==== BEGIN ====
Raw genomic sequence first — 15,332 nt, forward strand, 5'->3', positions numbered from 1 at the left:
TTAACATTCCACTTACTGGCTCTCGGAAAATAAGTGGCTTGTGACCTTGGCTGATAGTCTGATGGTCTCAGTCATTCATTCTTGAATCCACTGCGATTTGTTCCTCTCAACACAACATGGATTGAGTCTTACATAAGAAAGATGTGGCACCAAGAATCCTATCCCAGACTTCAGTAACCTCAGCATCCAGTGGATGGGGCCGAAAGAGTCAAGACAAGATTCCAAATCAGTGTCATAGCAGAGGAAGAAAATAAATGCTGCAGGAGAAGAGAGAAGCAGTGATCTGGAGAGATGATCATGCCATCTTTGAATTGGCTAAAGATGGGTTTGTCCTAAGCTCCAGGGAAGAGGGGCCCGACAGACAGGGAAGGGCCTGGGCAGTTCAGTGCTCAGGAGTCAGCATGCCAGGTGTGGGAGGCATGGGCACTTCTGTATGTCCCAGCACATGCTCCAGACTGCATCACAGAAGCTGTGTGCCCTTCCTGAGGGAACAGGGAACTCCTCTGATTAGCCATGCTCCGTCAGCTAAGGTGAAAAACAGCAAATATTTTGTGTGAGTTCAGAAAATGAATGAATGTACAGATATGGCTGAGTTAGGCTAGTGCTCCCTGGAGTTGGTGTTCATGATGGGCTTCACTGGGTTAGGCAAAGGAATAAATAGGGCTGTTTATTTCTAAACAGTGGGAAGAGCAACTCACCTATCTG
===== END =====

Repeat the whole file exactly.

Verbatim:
Raw genomic sequence first — 15,332 nt, forward strand, 5'->3', positions numbered from 1 at the left:
TTAACATTCCACTTACTGGCTCTCGGAAAATAAGTGGCTTGTGACCTTGGCTGATAGTCTGATGGTCTCAGTCATTCATTCTTGAATCCACTGCGATTTGTTCCTCTCAACACAACATGGATTGAGTCTTACATAAGAAAGATGTGGCACCAAGAATCCTATCCCAGACTTCAGTAACCTCAGCATCCAGTGGATGGGGCCGAAAGAGTCAAGACAAGATTCCAAATCAGTGTCATAGCAGAGGAAGAAAATAAATGCTGCAGGAGAAGAGAGAAGCAGTGATCTGGAGAGATGATCATGCCATCTTTGAATTGGCTAAAGATGGGTTTGTCCTAAGCTCCAGGGAAGAGGGGCCCGACAGACAGGGAAGGGCCTGGGCAGTTCAGTGCTCAGGAGTCAGCATGCCAGGTGTGGGAGGCATGGGCACTTCTGTATGTCCCAGCACATGCTCCAGACTGCATCACAGAAGCTGTGTGCCCTTCCTGAGGGAACAGGGAACTCCTCTGATTAGCCATGCTCCGTCAGCTAAGGTGAAAAACAGCAAATATTTTGTGTGAGTTCAGAAAATGAATGAATGTACAGATATGGCTGAGTTAGGCTAGTGCTCCCTGGAGTTGGTGTTCATGATGGGCTTCACTGGGTTAGGCAAAGGAATAAATAGGGCTGTTTATTTCTAAACAGTGGGAAGAGCAACTCACCTATCTG